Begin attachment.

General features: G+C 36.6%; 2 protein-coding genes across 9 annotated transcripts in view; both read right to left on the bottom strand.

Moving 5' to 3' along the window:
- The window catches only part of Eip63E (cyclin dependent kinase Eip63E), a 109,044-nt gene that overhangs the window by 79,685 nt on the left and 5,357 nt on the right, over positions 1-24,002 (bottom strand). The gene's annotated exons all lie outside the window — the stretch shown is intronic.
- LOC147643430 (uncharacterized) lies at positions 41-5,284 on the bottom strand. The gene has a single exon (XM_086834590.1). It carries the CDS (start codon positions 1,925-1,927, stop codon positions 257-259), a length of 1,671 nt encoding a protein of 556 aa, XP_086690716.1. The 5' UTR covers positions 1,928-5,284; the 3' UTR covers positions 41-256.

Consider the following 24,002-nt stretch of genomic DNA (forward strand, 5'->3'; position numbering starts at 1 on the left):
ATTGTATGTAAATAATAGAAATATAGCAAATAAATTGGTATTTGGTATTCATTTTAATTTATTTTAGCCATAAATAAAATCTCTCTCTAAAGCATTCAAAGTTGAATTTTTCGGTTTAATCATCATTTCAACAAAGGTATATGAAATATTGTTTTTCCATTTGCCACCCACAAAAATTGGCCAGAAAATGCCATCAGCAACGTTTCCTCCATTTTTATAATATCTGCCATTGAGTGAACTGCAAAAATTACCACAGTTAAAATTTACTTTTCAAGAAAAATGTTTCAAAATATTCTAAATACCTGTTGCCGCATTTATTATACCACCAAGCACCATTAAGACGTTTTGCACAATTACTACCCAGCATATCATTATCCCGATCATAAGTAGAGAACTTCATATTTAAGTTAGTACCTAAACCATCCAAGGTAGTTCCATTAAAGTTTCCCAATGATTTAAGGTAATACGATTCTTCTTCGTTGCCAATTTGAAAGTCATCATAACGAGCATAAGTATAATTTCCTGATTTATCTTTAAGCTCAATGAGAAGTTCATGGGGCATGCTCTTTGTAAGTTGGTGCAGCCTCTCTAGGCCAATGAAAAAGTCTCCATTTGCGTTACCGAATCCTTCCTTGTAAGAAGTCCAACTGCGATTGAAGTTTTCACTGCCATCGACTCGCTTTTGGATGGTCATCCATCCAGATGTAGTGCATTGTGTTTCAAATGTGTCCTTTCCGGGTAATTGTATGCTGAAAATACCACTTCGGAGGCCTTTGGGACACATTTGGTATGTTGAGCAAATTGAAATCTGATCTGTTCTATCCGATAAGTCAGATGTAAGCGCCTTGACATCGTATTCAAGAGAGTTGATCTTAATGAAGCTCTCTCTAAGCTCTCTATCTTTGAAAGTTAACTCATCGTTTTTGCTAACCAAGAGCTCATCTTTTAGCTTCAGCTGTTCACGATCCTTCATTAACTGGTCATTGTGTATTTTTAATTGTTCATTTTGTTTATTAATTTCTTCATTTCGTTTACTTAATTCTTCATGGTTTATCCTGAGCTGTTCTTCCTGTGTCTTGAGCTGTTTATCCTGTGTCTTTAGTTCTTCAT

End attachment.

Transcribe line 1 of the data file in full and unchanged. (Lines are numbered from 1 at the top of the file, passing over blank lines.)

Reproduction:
General features: G+C 36.6%; 2 protein-coding genes across 9 annotated transcripts in view; both read right to left on the bottom strand.